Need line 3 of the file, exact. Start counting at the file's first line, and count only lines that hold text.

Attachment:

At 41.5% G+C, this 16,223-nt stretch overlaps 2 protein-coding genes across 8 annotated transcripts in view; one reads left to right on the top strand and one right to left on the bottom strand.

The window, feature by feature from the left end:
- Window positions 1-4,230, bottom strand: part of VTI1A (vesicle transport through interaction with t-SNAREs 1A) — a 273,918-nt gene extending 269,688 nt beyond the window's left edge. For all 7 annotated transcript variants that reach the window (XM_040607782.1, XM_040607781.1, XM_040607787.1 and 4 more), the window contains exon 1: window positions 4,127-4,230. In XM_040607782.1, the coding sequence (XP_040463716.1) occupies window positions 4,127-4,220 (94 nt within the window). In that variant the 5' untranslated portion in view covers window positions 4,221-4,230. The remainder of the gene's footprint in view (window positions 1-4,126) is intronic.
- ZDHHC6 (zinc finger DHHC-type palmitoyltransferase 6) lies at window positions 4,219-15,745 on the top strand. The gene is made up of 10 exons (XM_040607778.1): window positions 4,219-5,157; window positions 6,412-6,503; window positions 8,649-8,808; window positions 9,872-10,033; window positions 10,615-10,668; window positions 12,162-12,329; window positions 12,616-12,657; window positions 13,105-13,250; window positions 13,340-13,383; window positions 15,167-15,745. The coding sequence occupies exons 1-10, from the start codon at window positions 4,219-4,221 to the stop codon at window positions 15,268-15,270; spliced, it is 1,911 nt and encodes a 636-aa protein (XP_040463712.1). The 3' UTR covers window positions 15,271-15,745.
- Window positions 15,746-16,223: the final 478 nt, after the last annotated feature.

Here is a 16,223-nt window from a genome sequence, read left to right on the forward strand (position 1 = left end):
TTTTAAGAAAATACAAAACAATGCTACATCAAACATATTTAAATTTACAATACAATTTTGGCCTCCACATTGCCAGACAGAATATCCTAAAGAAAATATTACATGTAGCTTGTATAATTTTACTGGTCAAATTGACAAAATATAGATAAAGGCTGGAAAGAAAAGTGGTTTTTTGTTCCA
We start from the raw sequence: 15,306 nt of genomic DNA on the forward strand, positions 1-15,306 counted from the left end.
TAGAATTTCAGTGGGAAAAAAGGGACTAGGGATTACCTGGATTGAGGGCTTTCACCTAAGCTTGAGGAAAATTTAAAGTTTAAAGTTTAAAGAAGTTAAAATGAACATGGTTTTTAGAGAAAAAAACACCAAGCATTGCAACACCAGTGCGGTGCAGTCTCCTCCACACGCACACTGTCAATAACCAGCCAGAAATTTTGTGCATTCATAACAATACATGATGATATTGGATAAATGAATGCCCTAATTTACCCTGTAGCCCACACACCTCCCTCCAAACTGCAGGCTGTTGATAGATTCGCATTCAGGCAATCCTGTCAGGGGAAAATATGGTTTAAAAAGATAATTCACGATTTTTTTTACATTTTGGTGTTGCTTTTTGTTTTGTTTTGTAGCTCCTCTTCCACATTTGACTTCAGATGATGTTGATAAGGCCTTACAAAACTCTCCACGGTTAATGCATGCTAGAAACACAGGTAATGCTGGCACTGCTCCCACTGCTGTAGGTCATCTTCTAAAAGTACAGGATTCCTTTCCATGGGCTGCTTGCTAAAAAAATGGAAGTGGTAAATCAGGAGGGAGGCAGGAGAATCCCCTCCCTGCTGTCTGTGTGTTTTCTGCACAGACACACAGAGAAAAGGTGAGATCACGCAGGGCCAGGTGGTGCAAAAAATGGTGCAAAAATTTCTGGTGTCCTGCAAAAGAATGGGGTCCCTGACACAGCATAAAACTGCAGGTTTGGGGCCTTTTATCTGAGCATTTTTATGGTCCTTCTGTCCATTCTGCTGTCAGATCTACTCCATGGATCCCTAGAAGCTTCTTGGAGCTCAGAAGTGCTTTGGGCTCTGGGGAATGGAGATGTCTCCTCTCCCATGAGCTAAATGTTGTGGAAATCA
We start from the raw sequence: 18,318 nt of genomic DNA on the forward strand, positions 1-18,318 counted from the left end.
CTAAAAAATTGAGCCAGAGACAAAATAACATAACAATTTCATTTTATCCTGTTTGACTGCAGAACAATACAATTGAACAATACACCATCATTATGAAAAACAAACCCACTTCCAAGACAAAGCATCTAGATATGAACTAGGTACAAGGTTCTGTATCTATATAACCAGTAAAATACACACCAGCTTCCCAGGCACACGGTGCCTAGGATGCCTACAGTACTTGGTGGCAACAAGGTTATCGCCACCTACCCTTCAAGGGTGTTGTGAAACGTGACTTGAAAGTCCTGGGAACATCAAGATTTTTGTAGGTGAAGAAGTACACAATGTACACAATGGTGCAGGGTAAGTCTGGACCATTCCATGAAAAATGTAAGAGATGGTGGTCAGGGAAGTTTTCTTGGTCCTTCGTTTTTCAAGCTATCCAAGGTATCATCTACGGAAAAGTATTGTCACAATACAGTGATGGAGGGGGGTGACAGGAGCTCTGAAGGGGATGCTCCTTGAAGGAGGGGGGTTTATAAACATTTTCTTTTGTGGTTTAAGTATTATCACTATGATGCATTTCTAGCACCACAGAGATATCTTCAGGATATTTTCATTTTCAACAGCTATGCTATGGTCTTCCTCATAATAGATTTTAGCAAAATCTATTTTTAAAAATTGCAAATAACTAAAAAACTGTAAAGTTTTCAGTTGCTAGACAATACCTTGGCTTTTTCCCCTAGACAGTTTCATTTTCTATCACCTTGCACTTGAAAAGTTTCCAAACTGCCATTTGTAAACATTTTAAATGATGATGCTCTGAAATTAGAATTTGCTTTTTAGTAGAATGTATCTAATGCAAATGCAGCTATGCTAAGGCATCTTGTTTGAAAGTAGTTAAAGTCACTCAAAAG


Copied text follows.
- Window positions 1-4,230, bottom strand: part of VTI1A (vesicle transport through interaction with t-SNAREs 1A) — a 273,918-nt gene extending 269,688 nt beyond the window's left edge. For all 7 annotated transcript variants that reach the window (XM_040607782.1, XM_040607781.1, XM_040607787.1 and 4 more), the window contains exon 1: window positions 4,127-4,230. In XM_040607782.1, the coding sequence (XP_040463716.1) occupies window positions 4,127-4,220 (94 nt within the window). In that variant the 5' untranslated portion in view covers window positions 4,221-4,230. The remainder of the gene's footprint in view (window positions 1-4,126) is intronic.